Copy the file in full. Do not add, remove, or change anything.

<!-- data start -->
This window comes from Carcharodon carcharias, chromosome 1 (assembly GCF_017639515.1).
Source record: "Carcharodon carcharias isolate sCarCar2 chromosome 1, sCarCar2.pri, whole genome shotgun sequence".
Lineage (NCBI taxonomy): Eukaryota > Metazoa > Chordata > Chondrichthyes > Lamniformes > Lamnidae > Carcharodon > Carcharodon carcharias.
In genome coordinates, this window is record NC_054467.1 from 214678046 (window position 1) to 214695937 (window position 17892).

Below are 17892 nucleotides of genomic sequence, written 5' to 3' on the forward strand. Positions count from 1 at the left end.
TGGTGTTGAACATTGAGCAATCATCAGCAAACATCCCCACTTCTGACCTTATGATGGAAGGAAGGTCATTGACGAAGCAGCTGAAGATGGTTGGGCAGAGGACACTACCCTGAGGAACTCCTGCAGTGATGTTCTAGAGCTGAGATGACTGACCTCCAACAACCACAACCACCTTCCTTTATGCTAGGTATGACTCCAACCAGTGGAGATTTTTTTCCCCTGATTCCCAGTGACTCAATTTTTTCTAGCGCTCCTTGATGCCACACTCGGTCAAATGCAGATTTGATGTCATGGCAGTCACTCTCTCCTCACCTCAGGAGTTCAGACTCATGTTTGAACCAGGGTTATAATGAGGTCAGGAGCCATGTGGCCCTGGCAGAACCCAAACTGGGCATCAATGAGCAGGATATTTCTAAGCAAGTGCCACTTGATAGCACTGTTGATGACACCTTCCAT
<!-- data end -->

This window comes from Carcharodon carcharias, chromosome 1 (assembly GCF_017639515.1).
Source record: "Carcharodon carcharias isolate sCarCar2 chromosome 1, sCarCar2.pri, whole genome shotgun sequence".
Lineage (NCBI taxonomy): Eukaryota > Metazoa > Chordata > Chondrichthyes > Lamniformes > Lamnidae > Carcharodon > Carcharodon carcharias.
In genome coordinates, this window is record NC_054467.1 from 214678046 (window position 1) to 214695937 (window position 17892).

Below are 17892 nucleotides of genomic sequence, written 5' to 3' on the forward strand. Positions count from 1 at the left end.
TGGTGTTGAACATTGAGCAATCATCAGCAAACATCCCCACTTCTGACCTTATGATGGAAGGAAGGTCATTGACGAAGCAGCTGAAGATGGTTGGGCAGAGGACACTACCCTGAGGAACTCCTGCAGTGATGTTCTAGAGCTGAGATGACTGACCTCCAACAACCACAACCACCTTCCTTTATGCTAGGTATGACTCCAACCAGTGGAGATTTTTTTCCCCTGATTCCCAGTGACTCAATTTTTTCTAGCGCTCCTTGATGCCACACTCGGTCAAATGCAGATTTGATGTCATGGCAGTCACTCTCTCCTCACCTCAGGAGTTCAGACTCATGTTTGAACCAGGGTTATAATGAGGTCAGGAGCCATGTGGCCCTGGCAGAACCCAAACTGGGCATCAATGAGCAGGATATTTCTAAGCAAGTGCCACTTGATAGCACTGTTGATGACACCTTCCAT